Is the No Child Left Behind Act the right vehicle for improving education, particularly in the high-poverty urban schools that seem to be struggling the most? A new documentary, scheduled to air on the cable channel HBO beginning June 23, tries to answer that question.
Filmmakers Alan and Susan Raymond spent the 2004-05 academic year capturing life at Frederick Douglass High School in the 82,000-student Baltimore school system. At that time, the school had failed to meet the goals of the NCLB law and faced possible sanctions from the state of Maryland.
The documentary, “Hard Times at Douglass High: A No Child Left Behind Report Card,” outlines the challenges facing the high school. Few students come from two-parent homes, and just a handful of parents show up on back-to-school night. Many students don’t come to school for weeks on end, forcing the principal, Isabelle Grant, to track them down at home, in part because of the attendance requirements of the federal law.
The documentary also highlights the dropout problem, because schools must report dropout data under NCLB. Douglass High has about 500 students in 9th grade, but only about 200 seniors. One 12th grade English teacher says it takes a “special” kind of student to make it to senior year at Douglass because so few are able to meet that milestone.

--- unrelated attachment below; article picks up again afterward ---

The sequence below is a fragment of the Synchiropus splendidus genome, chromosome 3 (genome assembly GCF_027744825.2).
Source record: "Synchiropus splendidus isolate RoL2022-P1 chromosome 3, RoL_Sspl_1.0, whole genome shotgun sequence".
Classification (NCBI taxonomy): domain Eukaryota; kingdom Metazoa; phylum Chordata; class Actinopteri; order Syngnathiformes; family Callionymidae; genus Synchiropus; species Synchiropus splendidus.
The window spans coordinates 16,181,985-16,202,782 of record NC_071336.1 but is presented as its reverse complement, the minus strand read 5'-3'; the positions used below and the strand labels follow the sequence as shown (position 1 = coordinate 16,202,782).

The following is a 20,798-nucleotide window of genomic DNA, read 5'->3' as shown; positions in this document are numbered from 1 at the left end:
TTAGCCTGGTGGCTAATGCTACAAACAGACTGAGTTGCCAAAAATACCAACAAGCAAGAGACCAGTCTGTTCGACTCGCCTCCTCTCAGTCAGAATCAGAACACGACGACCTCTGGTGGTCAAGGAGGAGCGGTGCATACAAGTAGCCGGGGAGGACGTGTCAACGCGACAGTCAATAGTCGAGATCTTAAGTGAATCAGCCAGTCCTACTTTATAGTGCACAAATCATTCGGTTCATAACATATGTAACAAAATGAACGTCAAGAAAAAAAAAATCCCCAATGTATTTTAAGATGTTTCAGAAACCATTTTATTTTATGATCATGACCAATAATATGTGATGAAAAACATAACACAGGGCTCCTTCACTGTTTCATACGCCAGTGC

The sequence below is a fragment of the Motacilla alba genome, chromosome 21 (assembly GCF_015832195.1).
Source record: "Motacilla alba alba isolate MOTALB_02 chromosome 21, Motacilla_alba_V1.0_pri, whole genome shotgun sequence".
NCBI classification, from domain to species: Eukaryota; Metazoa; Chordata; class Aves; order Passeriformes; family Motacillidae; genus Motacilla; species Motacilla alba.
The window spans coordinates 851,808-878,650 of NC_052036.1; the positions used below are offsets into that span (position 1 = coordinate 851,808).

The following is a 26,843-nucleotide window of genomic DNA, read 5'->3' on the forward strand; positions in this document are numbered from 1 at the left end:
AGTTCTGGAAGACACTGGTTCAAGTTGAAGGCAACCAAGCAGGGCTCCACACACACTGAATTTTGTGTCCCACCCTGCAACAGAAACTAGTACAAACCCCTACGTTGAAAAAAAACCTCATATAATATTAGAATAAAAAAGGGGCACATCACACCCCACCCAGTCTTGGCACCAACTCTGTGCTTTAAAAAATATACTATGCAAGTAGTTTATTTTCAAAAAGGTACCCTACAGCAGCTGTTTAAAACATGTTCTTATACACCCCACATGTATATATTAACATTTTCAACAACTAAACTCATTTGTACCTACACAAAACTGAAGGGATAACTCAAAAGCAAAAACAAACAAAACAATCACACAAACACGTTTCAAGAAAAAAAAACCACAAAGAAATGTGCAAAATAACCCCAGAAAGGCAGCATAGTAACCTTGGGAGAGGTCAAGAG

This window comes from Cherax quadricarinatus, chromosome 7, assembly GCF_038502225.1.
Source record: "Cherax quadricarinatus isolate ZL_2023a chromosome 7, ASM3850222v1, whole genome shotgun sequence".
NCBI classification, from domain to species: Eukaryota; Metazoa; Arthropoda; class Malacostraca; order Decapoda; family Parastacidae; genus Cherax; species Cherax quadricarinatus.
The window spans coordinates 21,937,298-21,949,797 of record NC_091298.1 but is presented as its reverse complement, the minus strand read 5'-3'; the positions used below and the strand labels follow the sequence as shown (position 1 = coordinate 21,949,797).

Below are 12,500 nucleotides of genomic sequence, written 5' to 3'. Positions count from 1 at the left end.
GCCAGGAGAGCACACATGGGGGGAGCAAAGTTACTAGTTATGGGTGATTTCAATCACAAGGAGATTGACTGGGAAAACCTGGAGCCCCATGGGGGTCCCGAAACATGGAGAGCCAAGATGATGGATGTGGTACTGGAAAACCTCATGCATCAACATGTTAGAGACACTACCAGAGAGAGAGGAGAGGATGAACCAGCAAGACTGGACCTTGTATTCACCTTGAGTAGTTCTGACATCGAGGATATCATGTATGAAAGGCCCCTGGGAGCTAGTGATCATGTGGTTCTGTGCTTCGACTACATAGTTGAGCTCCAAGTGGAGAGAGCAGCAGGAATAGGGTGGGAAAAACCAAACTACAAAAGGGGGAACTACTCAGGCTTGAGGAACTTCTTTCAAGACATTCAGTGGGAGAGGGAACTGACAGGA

Still, the film presents a balanced picture of the school, showing its award-winning debate team, a choral concert, and a vibrant discussion of “Macbeth” in an English class.
The film notes that in Maryland, end-of-year high school tests will not count as a graduation requirement until 2009. So many students choose to put only their names on their test papers.
But the stakes are very high, viewers are reminded. The school could close if it fails to make sufficient progress.
The documentary focuses more, though, on the societal challenges facing some schools that fail to meet the goals of the NCLB law than on the law itself. And it offers few solutions to those problems.
“We feel strongly that offering simple solutions to complex problems is inherently misleading in documentary filmmaking,” Mr. Raymond said in press materials distributed by HBO.
A version of this article appeared in the June 18, 2008 edition of Education Week